Factors connected to moving from urban to areas with universities among persons at family formation age in Finland during 2003 to 2008

Matti Saari, Statistics Finland

The most typical employed long-distance mover in Finland in the past few years has been a person around the age of 25 that moves between larger urban areas. This article, therefore, examines the moves by such persons from urban areas to urban area with university and connected regional factors. The method of the study is regression analysis of panel data using within estimation. Unemployment and economic growth in the area have been found to be connected to moving to cities. In addition, consideration of factors of the labour market structure such as churning has been considered important. Ideally, churning is preponderance of mobility of labour in proportion to the relative amount of job generation and loss. In addition, the study examines the connection between the share of industrial workers and highly educated persons, and urban out-migration to urban areas with universities among persons at family formation age. In urban areas with universities, positively correlating factors for out-migration were the churning rate, the share of little educated people, and the change in the number of people approaching retirement. In other urban areas, these factors did not explain the migration and, in addition, only the change in the number of persons retiring had a similar estimate of the parameter as in the other analysed migration flow. In other urban areas, migration to urban areas with universities was only explained by unemployment and growth in employment. As expected, unemployment had a positive effect and growth in employment had a negative effect on migration to urban areas with universities. Unemployment and growth in employment did not explain moves between urban areas with universities.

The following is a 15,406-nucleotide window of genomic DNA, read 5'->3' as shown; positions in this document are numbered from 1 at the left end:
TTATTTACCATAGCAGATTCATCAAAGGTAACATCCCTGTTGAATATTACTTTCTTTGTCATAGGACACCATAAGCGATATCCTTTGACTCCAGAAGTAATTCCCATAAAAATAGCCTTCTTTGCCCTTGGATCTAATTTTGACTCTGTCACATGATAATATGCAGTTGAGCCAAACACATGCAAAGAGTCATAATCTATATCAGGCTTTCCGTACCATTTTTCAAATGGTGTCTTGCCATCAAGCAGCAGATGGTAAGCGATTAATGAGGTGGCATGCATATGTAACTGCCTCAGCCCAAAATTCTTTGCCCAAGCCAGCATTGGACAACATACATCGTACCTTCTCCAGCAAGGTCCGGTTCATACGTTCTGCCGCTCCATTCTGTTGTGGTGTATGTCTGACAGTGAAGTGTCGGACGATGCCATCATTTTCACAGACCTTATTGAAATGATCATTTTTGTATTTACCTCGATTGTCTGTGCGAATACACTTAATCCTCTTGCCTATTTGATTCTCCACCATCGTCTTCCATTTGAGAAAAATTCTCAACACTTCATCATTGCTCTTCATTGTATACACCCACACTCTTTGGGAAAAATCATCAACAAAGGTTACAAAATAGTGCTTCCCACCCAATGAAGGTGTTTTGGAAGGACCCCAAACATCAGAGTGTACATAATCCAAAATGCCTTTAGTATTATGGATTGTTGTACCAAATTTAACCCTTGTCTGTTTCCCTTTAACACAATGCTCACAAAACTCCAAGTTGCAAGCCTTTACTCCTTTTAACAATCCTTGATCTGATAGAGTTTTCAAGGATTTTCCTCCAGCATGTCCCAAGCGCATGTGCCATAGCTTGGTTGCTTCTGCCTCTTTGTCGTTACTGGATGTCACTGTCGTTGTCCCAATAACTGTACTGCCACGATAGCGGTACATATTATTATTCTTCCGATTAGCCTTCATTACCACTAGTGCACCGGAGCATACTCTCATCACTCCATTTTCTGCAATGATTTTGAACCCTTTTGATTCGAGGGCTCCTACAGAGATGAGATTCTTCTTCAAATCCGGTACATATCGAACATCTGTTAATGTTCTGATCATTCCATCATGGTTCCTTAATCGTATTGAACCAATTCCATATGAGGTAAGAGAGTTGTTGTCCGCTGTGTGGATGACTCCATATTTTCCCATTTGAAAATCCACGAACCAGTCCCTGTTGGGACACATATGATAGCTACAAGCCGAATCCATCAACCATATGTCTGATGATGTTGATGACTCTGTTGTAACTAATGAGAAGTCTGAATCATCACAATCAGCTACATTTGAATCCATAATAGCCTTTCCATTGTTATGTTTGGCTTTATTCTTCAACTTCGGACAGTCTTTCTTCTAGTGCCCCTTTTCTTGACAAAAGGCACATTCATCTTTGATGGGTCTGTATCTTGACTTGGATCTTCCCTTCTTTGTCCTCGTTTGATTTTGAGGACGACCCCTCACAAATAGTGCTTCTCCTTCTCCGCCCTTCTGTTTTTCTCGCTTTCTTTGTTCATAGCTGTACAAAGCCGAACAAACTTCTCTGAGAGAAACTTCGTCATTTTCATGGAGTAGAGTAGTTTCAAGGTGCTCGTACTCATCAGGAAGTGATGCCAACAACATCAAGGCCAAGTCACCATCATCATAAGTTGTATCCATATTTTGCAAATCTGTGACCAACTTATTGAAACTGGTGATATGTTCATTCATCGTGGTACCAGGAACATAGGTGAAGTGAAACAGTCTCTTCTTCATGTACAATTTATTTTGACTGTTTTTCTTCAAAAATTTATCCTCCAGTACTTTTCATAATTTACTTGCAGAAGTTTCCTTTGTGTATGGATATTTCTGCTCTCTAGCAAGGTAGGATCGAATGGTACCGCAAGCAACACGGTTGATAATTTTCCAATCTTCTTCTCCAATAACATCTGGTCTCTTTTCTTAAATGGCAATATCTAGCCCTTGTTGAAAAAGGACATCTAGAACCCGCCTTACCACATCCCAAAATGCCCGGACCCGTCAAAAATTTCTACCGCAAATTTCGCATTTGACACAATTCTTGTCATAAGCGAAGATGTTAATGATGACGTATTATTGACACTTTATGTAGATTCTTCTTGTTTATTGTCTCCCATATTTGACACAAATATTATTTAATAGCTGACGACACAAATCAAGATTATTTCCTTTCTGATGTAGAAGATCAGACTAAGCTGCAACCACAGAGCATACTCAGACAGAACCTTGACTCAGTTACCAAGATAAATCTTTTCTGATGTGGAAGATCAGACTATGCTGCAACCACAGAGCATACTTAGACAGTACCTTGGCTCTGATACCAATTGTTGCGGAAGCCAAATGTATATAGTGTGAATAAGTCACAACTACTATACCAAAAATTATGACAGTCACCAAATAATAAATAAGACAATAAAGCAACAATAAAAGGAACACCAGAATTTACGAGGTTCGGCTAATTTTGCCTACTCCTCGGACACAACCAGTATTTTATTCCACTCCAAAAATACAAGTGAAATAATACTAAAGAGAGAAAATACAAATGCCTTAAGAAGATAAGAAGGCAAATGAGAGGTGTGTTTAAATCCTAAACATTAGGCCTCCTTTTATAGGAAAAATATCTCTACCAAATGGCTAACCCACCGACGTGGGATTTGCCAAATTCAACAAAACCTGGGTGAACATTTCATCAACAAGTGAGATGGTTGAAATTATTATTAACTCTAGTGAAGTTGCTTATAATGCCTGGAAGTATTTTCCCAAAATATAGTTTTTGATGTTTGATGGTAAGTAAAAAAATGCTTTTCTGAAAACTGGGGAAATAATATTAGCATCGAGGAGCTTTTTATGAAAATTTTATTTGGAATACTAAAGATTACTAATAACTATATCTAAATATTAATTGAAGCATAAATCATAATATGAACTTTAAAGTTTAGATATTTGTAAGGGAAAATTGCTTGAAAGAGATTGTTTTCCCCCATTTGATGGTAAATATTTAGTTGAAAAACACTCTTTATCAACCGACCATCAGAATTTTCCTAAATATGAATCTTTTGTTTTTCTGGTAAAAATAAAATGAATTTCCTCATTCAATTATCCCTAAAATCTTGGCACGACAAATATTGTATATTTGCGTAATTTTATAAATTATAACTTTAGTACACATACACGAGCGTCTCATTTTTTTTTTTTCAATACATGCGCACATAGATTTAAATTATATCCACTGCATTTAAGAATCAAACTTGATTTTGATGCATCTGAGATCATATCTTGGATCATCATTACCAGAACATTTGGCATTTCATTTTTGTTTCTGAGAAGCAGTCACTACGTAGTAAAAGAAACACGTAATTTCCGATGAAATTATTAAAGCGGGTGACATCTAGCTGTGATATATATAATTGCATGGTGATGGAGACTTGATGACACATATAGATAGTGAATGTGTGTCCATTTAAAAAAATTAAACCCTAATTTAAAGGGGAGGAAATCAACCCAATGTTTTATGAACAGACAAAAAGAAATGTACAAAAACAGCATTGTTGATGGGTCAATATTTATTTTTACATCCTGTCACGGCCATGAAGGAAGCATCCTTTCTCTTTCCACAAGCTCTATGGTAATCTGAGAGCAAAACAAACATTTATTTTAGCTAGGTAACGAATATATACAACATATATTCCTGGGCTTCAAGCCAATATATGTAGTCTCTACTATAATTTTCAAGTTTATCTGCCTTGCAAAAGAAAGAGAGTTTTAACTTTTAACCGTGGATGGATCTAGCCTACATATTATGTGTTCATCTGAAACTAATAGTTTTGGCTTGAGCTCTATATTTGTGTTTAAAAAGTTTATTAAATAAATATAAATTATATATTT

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Presented in Session 7: Migration and the life course